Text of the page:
Re: Globalizing URIs

Roy Fielding (fielding@beach.w3.org)
Sat, 12 Aug 1995 19:20:51 -0400


Message-Id: <199508122320.TAA21674@beach.w3.org>
To: Jon Knight <J.P.Knight@lut.ac.uk>
Cc: uri@bunyip.com
Subject: Re: Globalizing URIs 
In-Reply-To: Your message of "Sat, 12 Aug 1995 21:28:15 BST."
             <Pine.SUN.3.91.950812211212.20210c-100000@weeble.lut.ac.uk> 
Date: Sat, 12 Aug 1995 19:20:51 -0400
From: Roy Fielding <fielding@beach.w3.org>

>On Fri, 11 Aug 1995, Roy Fielding wrote:
>> I'd just like to point out that most of this discussion is ignoring
>> the fact that the transcribability of URLs is one of the main reasons
>> the WWW has been successful in building an information base.
>>
>>     http://www.w3.org/People/Fielding
>> 
>>     ismn:893505109550819789356548054910
>
>If that number included check digits and/or error correcting digits then
>the latter might actually aid transcribability (so would splitting it up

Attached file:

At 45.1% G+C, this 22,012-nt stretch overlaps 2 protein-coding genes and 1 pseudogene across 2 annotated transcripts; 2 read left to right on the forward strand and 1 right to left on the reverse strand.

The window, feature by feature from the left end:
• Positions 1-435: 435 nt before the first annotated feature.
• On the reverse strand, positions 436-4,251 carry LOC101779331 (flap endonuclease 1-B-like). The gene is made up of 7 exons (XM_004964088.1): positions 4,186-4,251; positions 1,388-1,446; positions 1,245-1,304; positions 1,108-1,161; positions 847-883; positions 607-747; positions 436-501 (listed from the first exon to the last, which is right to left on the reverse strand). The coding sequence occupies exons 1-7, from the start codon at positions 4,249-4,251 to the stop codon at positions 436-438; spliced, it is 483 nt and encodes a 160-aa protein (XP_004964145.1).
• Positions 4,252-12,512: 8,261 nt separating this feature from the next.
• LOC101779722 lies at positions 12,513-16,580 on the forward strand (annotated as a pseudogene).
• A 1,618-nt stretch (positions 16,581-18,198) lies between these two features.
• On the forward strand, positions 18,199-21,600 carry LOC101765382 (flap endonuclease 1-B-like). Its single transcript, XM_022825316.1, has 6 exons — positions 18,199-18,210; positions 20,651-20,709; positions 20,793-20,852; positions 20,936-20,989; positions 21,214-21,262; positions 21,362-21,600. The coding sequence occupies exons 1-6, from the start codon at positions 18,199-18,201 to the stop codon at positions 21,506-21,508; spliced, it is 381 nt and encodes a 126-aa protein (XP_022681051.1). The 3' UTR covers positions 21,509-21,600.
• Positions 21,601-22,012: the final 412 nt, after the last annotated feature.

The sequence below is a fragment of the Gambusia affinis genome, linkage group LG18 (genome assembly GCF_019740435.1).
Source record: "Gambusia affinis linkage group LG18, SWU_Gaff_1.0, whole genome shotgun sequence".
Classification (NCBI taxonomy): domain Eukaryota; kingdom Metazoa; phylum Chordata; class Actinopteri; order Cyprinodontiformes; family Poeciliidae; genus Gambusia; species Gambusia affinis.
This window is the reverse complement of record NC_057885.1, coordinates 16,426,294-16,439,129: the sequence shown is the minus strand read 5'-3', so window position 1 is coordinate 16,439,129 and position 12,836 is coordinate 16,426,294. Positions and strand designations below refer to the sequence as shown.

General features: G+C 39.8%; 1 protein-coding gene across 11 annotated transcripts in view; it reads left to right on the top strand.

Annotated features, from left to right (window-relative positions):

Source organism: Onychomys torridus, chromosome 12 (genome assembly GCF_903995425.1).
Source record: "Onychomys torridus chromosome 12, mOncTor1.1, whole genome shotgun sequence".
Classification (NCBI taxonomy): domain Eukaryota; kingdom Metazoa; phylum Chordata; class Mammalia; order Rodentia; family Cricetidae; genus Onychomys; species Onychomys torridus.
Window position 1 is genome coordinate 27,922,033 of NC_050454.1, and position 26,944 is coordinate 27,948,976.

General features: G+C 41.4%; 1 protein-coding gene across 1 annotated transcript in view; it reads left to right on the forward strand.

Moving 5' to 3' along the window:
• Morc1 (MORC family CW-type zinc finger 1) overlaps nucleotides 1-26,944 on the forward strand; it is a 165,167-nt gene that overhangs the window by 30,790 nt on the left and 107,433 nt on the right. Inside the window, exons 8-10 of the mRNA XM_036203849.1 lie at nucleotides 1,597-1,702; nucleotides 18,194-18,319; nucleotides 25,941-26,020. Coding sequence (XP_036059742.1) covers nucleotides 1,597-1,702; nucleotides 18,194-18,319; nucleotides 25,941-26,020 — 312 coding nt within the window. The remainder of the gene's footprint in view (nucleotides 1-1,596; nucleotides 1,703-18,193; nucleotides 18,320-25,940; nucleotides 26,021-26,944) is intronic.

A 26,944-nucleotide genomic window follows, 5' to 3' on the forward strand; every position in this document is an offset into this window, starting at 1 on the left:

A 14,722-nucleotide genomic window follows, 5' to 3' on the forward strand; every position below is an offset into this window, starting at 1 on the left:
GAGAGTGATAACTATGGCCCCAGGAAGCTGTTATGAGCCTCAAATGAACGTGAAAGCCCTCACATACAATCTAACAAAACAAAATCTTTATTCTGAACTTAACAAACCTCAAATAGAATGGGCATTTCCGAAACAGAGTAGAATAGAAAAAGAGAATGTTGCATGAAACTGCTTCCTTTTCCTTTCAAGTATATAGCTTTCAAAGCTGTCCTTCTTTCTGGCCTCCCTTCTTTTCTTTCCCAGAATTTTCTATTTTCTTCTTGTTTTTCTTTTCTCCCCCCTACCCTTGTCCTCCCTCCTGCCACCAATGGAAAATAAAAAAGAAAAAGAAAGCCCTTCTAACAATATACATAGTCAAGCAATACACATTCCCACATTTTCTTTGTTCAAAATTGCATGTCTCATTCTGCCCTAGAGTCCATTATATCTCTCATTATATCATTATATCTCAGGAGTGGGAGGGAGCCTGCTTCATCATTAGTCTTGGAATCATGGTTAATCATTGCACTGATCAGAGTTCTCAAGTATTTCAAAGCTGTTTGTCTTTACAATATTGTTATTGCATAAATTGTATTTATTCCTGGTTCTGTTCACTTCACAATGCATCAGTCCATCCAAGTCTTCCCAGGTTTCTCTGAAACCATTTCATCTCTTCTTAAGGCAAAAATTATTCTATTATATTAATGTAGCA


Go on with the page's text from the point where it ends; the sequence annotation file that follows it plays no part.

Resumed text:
>into smaller sections with punctuation characters such as
>ismn:8935.0510.9550.8197.8935.6548.0549.10).

Error correcting digits on a decimal field value?  Keep in mind that
it would require an awful lot of digits for a world-unique value,
and that the error-correcting digits would also need to be transcribed.

>If I had one pound for every mis-printed URL I've come across or person
>coming to ask me how to access a mis-transcribed URL, I'd be a rich man by
>now.  I don't think that current URLs are perfect when it comes to
>transcribability, do you? 

No, but I've never come across a human-readable, but mis-transcribed, URL
which I could not figure out the correct transcription just by looking
at it.  If the names are meaningful, humans are better error-correctors
than machines.

 ....Roy T. Fielding  Department of ICS, University of California, Irvine USA
                      Visiting Scholar, MIT/LCS + World-Wide Web Consortium
                      (fielding@w3.org)                (fielding@ics.uci.edu)